As part of ELGL’s expanded offerings, we introduce you to our newest feature, “Josh’s Job Search (JJS).” See related article: New Blog Feature: Josh’s Job Search. Josh will be conducting informational interviews with key figures in the region. Read Josh’s first two entries Josh’s Job Search Interviews Olivia Clark, TriMet and Josh’s Job Search Finds Teri Bankhead, City of Milwaukie
An Informational Interview with Chris Fick
League of Oregon Cities, Intergovernmental Relations Associate
This past week I sat down with Chris Fick, Intergovernmental Relations Associate with the League of Oregon Cities. Chris, an Oregon native and graduate of Central Catholic High School earned his Bachelor’s degree from the University of Oregon in 2002. After graduation Chris joined the Teach for America organization and spent two years in rural Louisiana teaching social studies to sixth-grade students.
Chris’ next move was to the city of Baltimore, Md. where he did some environmental work, public policy, and some grass roots organizing. The biggest opportunity for Chris during this period in time came when he got a job with Senator Barbara Mikulski on Capitol Hill. Under Senator Mikulski, Chris conducted work on environmental energy issues, education, and tax and budget issues. Chris continued his work with Senator Mikulski for two years but always had ambitions to return to his home state of Oregon. With a resume that now reflected educational and Federal Government work, Chris knew he needed to get experience in Local Government before job searching in that sector.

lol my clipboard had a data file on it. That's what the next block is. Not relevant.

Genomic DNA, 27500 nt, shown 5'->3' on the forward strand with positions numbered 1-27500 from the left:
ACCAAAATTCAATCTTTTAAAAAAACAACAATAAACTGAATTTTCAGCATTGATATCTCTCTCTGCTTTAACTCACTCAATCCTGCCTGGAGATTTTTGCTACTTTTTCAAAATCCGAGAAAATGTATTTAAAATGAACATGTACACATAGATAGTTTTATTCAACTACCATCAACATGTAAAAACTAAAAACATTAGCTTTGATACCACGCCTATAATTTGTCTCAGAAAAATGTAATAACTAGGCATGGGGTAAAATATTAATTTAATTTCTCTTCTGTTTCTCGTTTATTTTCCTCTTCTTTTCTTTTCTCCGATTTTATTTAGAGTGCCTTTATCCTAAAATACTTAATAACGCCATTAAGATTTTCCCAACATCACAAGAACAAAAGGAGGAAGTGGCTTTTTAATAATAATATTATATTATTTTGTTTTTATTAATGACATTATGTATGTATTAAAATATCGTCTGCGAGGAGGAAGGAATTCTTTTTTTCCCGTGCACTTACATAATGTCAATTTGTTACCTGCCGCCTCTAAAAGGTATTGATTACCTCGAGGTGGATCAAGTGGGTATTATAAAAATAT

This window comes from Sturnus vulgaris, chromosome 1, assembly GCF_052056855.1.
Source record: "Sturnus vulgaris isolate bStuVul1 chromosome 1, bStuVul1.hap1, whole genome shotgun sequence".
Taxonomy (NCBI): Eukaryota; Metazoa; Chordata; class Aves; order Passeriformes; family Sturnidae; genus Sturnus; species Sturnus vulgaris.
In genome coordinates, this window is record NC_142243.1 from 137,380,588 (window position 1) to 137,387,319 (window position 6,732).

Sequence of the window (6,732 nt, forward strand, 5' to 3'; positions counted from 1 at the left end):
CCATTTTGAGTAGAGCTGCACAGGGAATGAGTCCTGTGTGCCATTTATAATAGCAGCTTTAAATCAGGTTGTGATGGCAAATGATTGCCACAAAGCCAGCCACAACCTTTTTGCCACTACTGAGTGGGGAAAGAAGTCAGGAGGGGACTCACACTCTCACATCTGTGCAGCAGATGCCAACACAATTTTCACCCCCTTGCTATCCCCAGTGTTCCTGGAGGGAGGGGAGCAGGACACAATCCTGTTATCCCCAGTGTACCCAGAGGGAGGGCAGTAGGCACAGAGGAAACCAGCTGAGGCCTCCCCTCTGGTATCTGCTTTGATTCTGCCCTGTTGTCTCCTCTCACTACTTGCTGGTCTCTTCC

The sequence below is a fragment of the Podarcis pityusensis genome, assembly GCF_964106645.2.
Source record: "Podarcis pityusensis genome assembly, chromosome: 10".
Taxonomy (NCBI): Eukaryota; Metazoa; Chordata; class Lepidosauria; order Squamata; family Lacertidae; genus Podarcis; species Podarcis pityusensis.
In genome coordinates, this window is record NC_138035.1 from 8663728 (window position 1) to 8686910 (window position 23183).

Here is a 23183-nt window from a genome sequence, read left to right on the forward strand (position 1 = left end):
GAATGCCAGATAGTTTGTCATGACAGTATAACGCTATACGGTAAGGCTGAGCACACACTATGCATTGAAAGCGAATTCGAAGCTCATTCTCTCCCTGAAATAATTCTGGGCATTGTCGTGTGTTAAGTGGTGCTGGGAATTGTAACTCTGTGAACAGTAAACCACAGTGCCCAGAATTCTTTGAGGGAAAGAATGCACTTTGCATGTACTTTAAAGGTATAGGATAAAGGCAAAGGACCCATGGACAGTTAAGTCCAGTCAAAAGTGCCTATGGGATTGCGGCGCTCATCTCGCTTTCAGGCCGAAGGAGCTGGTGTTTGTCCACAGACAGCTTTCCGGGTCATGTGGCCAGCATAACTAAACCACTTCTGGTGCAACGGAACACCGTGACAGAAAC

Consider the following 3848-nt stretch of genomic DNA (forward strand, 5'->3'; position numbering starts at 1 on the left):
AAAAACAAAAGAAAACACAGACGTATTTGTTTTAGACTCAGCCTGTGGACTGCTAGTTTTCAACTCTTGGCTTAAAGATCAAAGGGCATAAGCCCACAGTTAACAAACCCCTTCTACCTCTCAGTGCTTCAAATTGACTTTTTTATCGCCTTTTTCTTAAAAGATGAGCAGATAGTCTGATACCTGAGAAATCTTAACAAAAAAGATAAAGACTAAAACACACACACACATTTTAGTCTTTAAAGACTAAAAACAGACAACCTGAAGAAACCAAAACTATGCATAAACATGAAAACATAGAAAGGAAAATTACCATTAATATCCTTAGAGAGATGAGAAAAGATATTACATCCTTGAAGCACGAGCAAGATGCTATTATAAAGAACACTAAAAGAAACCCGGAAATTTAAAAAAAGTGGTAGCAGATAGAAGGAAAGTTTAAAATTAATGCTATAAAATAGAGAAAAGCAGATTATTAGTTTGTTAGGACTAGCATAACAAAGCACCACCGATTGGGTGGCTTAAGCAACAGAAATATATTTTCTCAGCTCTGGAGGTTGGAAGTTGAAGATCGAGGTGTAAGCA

The interest in Local Government led Chris to the University of Maryland where he earned a Master’s in Public Policy with a focus on Management in Finance and Leadership. An internship back in Oregon at the Portland Revenue Bureau allowed him to conduct his Capstone project under Commissioner Amanda Fritz on the proposed Headquarters Hotel. Thereafter, Chris had experience in Local Government and was able to land a job working for the League of Oregon Cities. Initially, Chris started out doing research for the League, but when a position became available in Lobby Staff he moved into working on water, waste water, and energy issues. Chris currently works in the tax, finance, and economic development portfolio.
Chris’ Transition into City Government
Details on Chris’ shift from Federal Government to Local Government
Chris Fick: I did my graduate work like I was going to be applying for a job. So, I did a number of projects on Local Government, and more specifically Oregon Government. This made me familiar with the debate on the Oregon Health Plan and how it would be implemented. It wasn’t nearly as rough as a transition as it would’ve been if I had just gone straight from Federal. I sort of knew some of the property tax issues some of the budgetary issues. So it was a relatively smooth transition. I benefitted because I came on [with the League] initially as a researcher, which fit my background in graduate school anyway, and then moved up to being a lobbyist, so that helped the transition.